12 Body-Nourishing Recipes for Every Season

Ready to rearrange your grocery list? We’ve put together 12 recipes, organized by month, so you can get the most flavor, nutrition, beauty benefits and value out of your food.

00-totalbeauty-logo-body-nourishing-recipes-150x150In the age of online takeout and same-day shipping, we’re used to getting what we want when we want it. But our love of instant gratification doesn’t always serve us well when it comes to the food we eat. We end up buying sad-looking tomatoes that traveled thousands of miles in the middle of winter, too-ripe grapes that wither on the vine in spring, and small, flavorless Brussels sprouts in summer.

Shopping seasonally means your food tastes better and is fresher (because it didn’t have to travel by truck across several countries to see you). Buying in-season produce cuts down on transportation — and, thus, fuel consumption — so it’s also more environmentally sound. And did we mention the cost? No more $4.99-per-pound tomatoes. In-season food is much cheaper, since the cost of production is low and there is an abundant supply.


Feel Accomplished in January Warm quinoa and grapefruit salad

Find the energy to follow through on your New Year’s resolutions with this high-fiber, high-protein salad.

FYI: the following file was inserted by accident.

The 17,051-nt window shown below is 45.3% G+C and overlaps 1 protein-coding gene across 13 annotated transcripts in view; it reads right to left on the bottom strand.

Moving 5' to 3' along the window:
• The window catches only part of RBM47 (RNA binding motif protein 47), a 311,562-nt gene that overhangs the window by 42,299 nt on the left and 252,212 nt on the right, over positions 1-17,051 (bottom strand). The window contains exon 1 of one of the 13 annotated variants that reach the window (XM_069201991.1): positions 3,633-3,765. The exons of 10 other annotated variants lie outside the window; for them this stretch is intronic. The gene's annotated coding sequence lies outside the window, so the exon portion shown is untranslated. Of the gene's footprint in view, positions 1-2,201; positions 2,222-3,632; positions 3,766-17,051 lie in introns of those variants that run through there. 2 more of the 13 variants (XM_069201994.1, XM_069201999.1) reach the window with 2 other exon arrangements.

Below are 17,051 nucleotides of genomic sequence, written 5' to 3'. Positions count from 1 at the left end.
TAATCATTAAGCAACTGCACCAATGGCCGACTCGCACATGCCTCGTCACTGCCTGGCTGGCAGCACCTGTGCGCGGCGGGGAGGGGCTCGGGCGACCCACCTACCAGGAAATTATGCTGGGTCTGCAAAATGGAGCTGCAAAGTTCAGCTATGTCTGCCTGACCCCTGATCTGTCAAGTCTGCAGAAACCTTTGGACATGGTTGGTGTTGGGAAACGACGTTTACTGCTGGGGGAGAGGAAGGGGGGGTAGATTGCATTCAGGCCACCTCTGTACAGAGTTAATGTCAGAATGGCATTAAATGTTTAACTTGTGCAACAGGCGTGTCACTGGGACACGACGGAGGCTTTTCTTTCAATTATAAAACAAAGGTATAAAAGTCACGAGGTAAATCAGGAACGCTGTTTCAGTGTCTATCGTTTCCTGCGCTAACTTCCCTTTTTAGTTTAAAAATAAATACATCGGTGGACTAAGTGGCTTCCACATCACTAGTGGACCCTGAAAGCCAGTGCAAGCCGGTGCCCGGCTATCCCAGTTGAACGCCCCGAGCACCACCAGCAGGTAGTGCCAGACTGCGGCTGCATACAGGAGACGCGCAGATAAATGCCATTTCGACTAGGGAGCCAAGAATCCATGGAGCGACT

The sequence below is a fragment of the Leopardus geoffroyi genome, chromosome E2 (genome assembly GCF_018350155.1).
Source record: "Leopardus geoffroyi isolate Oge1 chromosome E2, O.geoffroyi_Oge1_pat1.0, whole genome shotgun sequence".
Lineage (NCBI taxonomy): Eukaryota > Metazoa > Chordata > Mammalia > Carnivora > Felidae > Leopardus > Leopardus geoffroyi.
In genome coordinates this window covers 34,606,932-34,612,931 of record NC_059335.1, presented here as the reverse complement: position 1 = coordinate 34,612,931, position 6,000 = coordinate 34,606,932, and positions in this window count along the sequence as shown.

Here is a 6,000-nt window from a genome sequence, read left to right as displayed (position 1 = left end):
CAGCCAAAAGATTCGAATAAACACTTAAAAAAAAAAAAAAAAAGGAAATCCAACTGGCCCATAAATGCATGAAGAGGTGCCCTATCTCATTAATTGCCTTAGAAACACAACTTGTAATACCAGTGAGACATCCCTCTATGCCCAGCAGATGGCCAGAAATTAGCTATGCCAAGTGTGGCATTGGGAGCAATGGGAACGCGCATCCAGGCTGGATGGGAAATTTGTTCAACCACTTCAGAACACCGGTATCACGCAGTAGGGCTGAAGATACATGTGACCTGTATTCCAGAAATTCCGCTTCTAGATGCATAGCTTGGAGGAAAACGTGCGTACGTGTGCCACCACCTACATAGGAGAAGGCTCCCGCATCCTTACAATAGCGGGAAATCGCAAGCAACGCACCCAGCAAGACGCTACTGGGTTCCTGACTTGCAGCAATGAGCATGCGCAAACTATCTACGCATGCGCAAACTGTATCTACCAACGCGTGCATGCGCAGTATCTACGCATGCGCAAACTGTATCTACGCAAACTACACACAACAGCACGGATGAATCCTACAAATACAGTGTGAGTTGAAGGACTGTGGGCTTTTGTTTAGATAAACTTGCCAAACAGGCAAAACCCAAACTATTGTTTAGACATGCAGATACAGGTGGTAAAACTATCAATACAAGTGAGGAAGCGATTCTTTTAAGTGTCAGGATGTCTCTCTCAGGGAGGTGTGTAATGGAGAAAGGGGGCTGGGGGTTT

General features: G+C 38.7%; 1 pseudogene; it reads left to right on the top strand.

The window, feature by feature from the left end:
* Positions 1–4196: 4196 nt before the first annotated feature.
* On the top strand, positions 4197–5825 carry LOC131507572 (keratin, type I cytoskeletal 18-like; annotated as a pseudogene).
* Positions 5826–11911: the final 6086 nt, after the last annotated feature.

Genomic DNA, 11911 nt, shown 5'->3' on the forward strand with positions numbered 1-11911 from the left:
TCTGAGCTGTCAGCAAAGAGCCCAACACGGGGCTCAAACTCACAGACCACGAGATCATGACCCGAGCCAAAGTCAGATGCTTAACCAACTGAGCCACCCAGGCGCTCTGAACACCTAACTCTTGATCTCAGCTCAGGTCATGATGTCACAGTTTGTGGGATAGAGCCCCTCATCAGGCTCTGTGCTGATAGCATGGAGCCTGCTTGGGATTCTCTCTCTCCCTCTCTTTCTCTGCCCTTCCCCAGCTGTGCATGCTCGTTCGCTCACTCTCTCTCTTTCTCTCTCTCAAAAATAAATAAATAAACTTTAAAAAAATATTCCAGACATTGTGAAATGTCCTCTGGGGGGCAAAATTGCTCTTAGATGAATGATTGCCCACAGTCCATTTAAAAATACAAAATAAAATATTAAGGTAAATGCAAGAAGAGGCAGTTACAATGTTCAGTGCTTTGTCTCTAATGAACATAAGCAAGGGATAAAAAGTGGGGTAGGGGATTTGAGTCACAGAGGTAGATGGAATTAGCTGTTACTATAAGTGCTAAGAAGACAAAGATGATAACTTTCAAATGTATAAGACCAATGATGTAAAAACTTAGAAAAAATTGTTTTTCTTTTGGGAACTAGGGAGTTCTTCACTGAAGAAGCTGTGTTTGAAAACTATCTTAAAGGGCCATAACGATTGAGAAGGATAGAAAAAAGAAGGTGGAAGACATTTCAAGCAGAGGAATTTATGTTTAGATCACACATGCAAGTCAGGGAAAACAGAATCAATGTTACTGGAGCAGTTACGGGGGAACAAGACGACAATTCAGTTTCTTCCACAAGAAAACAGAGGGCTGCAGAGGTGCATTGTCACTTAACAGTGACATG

Serves 4

3/4 cup quinoa, rinsed
Freshly ground black pepper
6 packed cups baby spinach leaves, washed and spun dry
1/2 red onion, halved lengthwise and thinly sliced
3 grapefruits
2 tablespoons canola oil
1/2 teaspoon white wine vinegar
1/4 cup dry-roasted sunflower seeds
6 tablespoons feta, crumbled
1/3 cup golden raisins

Bring 1 1/2 cups water to a boil in a medium saucepan, add quinoa and season with salt and pepper. Reduce heat to low, cover and simmer for 20 minutes or until water is absorbed. Remove pan from heat and let sit, covered, for 5 to 10 minutes.

Meanwhile, combine spinach and red onion in a large bowl. Slice top and bottom off each grapefruit so you can see pulp. Stand grapefruit upright and, with a paring knife, slice off rind from top to bottom, removing all white pith. Hold one peeled grapefruit over a bowl and remove sections by slicing next to membranes toward center. Let any juice collect in the bowl and set grapefruit sections aside. Repeat with second fruit. Remove about two-thirds of the sections from third fruit and squeeze remainder over bowl; strain out any pulp or seeds.